An Anne Arundel County grand jury has handed up a second indictment in connection with a car crash in April that left an 11-year-old boy dead.
Gregory Bostic, 19, of the 2500 block of Davidsonville Road in Gambrills was arrested this week and charged with automobile manslaughter and four related counts in the death April 26 of Edward E. Cordova, a passenger in his car.
Last summer, Edward's father, Edward E. Cordova Sr., was indicted on charges of providing drugs and alcohol to his children and their friends, with prosecutors saying a party at his home was partly to blame for the fatal accident.
Bostic's alcohol level was .05, below the level for a charge of driving while intoxicated, but enough to consider him under the influence, said Kristin Riggin, spokeswoman for the state's attorney's office.
Bostic, released on personal recognizance, is due to make his first court appearance Dec. 14, county prosecutors said. He could not be reached yesterday.
A conviction of automobile manslaughter carries a maximum penalty of 10 years in prison. The other charges, all misdemeanors, are reckless driving, negligent driving, speeding and underage drinking.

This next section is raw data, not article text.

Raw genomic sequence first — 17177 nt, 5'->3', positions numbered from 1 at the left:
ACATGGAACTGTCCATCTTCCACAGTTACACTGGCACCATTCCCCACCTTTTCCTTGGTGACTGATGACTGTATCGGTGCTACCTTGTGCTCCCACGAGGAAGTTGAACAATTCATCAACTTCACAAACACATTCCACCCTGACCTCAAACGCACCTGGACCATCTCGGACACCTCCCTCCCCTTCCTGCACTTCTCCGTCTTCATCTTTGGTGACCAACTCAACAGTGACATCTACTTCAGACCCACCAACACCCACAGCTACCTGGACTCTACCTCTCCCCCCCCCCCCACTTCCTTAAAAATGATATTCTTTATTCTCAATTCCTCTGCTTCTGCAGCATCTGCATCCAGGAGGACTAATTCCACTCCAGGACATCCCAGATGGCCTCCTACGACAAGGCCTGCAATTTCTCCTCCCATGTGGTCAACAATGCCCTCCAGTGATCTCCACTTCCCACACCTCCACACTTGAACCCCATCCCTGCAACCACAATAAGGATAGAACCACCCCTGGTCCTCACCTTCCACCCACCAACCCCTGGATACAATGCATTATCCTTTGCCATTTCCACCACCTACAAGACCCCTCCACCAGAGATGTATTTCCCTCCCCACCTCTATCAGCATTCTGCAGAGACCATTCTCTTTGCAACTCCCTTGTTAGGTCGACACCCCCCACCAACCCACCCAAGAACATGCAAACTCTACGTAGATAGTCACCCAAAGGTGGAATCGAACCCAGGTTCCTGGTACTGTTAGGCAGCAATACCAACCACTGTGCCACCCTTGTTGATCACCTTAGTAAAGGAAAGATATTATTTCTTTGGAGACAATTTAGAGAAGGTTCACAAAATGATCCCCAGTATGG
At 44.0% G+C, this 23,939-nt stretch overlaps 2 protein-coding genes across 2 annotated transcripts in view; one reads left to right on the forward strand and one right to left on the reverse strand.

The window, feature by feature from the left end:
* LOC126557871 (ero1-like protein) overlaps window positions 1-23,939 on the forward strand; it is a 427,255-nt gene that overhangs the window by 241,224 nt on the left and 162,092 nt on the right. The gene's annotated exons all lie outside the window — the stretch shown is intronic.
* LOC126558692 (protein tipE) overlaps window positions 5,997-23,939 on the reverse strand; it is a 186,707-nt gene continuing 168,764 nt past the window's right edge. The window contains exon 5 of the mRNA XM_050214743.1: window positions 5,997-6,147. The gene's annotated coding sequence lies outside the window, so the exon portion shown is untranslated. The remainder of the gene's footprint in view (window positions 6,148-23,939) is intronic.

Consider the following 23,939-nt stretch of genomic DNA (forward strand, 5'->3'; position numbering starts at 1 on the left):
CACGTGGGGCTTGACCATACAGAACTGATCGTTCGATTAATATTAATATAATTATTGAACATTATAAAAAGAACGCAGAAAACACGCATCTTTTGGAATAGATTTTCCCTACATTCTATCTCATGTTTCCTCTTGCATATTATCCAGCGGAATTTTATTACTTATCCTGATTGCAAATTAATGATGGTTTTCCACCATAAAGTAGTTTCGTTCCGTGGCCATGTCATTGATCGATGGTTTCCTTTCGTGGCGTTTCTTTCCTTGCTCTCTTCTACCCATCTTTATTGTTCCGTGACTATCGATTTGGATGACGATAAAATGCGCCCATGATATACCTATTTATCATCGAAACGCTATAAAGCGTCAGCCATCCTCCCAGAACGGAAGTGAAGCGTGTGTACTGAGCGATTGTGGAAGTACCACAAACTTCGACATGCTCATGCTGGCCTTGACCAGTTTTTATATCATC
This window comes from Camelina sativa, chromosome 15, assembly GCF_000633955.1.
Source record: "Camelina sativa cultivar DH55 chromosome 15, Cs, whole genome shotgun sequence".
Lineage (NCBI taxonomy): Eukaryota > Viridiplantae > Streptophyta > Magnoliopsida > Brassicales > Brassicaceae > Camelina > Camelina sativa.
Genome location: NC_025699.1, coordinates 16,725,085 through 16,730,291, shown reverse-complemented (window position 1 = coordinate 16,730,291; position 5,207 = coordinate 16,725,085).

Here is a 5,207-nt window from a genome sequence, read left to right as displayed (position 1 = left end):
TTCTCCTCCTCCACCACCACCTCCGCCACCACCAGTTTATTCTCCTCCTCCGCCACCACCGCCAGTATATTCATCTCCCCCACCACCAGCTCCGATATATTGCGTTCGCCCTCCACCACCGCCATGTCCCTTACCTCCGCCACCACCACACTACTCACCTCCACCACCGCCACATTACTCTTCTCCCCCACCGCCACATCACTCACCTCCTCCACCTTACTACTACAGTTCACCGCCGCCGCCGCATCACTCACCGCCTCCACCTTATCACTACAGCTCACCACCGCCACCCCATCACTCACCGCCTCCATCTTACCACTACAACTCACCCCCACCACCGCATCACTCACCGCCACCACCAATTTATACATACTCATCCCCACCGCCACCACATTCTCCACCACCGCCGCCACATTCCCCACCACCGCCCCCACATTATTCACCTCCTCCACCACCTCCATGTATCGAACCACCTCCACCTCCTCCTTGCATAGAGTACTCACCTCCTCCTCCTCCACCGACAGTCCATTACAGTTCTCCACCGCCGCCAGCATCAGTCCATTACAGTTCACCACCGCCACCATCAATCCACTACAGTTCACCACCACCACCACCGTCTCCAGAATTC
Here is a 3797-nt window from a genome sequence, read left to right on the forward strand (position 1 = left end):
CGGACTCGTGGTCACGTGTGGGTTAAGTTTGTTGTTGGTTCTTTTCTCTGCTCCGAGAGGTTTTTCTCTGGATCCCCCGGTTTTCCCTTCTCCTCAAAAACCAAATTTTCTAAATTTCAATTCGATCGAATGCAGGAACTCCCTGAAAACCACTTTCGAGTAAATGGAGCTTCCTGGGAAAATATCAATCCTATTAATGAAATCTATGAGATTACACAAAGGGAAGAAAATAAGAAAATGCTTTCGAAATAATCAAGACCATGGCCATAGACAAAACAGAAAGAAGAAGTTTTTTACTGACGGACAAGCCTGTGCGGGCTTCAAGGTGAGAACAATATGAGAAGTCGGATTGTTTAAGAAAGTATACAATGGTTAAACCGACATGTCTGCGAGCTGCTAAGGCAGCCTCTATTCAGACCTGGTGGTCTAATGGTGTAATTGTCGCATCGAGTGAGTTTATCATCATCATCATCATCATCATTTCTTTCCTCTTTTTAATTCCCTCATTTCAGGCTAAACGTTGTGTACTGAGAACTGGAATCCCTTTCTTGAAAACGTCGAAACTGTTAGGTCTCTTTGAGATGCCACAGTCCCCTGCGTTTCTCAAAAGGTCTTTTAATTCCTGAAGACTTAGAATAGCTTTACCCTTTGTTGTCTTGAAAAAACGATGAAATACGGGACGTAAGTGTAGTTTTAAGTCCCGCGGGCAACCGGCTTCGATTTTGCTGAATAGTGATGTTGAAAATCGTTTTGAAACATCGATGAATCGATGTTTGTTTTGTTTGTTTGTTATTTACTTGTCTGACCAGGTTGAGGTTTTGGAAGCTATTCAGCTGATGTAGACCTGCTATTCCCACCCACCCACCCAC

Marijuana, Valium and alcohol were found in Edward's body, officials said. Prosecutors contend that before the accident at 3: 30 p.m., Bostic and Edward had been at Cordova Sr.'s house, allegedly a haven for illegal drug and alcohol use. They said Cordova, 47, craved youthful companionship and found that providing free drugs and alcohol guaranteed a teen-age crowd.
"No matter what Edward Cordova has done or has not done, he loved his son very much and he was a good father," said Cordova's attorney, Steven M. Sindler. "Edward Cordova did not contribute to the death of his son."
The accident occurred at so-called "End of the World," a hilly bend on Chesterfield Road in Crownsville. Police said that as Bostic's 1986 Honda Civic crested the hill, it veered into the oncoming lane. Bostic, they said, tried to steer the car back to the correct lane, but lost control. The car went up an embankment, hit a tree and flipped. Edward was ejected. None of the passengers wore a seat belt, police said. Edward's sister, Adrian, 14, estimated the speed at 65 mph -- nearly twice the posted limit of 35 mph.
After Edward's funeral, mourners at Cordova's home fired a shotgun blast of marijuana as a symbolic puff for the dead sixth-grader, M. Virginia Miles, assistant state's attorney, said in a successful request to deny bail to Cordova in August. She said Cordova threw drug parties for teen-agers "reminiscent of a Cheech and Chong movie."
Cordova, of the 7900 block of NcNelin Way in Severn, is facing a 29-count indictment that includes giving his prescription drugs and marijuana to teen-agers, maintaining a drug house in three locations, and threatening potential witnesses. He is undergoing a psychiatric evaluation, according to court records.
"Part of the case against [Cordova] is an inference, not the direct accusation, that Ed's son's death is a byproduct of Ed getting high in the house. Now, we don't agree with that," Sindler said.